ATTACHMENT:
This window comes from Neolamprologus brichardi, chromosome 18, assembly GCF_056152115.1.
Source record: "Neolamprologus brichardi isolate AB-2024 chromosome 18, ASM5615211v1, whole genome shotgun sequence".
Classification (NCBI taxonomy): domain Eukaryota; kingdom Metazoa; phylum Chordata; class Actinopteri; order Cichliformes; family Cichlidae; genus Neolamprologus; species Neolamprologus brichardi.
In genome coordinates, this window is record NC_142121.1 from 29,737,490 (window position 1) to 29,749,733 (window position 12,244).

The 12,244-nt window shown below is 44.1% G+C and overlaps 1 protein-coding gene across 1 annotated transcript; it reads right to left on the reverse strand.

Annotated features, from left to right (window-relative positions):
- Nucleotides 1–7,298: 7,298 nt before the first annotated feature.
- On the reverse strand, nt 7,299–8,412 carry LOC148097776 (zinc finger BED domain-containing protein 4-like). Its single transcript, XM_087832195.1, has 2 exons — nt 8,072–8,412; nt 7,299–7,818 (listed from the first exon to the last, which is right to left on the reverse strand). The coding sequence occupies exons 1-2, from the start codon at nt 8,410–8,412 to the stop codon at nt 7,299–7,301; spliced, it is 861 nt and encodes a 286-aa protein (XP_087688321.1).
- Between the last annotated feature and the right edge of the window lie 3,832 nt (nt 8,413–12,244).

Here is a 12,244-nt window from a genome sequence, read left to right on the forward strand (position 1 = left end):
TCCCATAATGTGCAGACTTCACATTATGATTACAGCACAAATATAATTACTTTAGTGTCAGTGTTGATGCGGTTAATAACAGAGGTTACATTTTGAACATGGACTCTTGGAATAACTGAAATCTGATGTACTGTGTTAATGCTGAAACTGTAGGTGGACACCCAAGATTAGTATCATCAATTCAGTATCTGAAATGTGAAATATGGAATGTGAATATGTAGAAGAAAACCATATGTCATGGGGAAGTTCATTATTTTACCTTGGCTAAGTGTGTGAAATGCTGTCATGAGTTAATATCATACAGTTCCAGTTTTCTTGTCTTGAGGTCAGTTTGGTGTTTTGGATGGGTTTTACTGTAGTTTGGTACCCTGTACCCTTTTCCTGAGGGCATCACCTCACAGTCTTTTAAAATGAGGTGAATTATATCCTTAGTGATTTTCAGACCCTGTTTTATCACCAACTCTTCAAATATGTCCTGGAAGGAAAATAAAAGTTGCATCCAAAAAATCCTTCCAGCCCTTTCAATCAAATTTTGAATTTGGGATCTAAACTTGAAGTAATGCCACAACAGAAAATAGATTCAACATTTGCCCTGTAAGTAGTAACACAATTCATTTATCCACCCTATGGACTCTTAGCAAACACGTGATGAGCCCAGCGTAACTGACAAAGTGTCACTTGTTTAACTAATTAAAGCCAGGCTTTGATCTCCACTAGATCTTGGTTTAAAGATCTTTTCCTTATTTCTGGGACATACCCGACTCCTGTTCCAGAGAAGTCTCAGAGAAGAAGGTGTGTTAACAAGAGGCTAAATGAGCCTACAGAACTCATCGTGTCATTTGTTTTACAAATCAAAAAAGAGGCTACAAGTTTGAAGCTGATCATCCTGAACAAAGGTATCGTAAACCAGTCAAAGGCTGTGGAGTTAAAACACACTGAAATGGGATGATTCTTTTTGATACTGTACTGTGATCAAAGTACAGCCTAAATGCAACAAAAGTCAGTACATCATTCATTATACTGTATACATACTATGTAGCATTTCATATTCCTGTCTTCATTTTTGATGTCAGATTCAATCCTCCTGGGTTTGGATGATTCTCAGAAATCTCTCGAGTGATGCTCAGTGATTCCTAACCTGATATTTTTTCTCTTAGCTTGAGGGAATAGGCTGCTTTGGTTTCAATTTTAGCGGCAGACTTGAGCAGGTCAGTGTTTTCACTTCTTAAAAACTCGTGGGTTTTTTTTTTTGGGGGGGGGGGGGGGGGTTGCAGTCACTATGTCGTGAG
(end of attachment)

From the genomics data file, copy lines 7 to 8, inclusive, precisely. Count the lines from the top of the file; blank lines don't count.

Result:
- Nucleotides 1–7,298: 7,298 nt before the first annotated feature.
- On the reverse strand, nt 7,299–8,412 carry LOC148097776 (zinc finger BED domain-containing protein 4-like). Its single transcript, XM_087832195.1, has 2 exons — nt 8,072–8,412; nt 7,299–7,818 (listed from the first exon to the last, which is right to left on the reverse strand). The coding sequence occupies exons 1-2, from the start codon at nt 8,410–8,412 to the stop codon at nt 7,299–7,301; spliced, it is 861 nt and encodes a 286-aa protein (XP_087688321.1).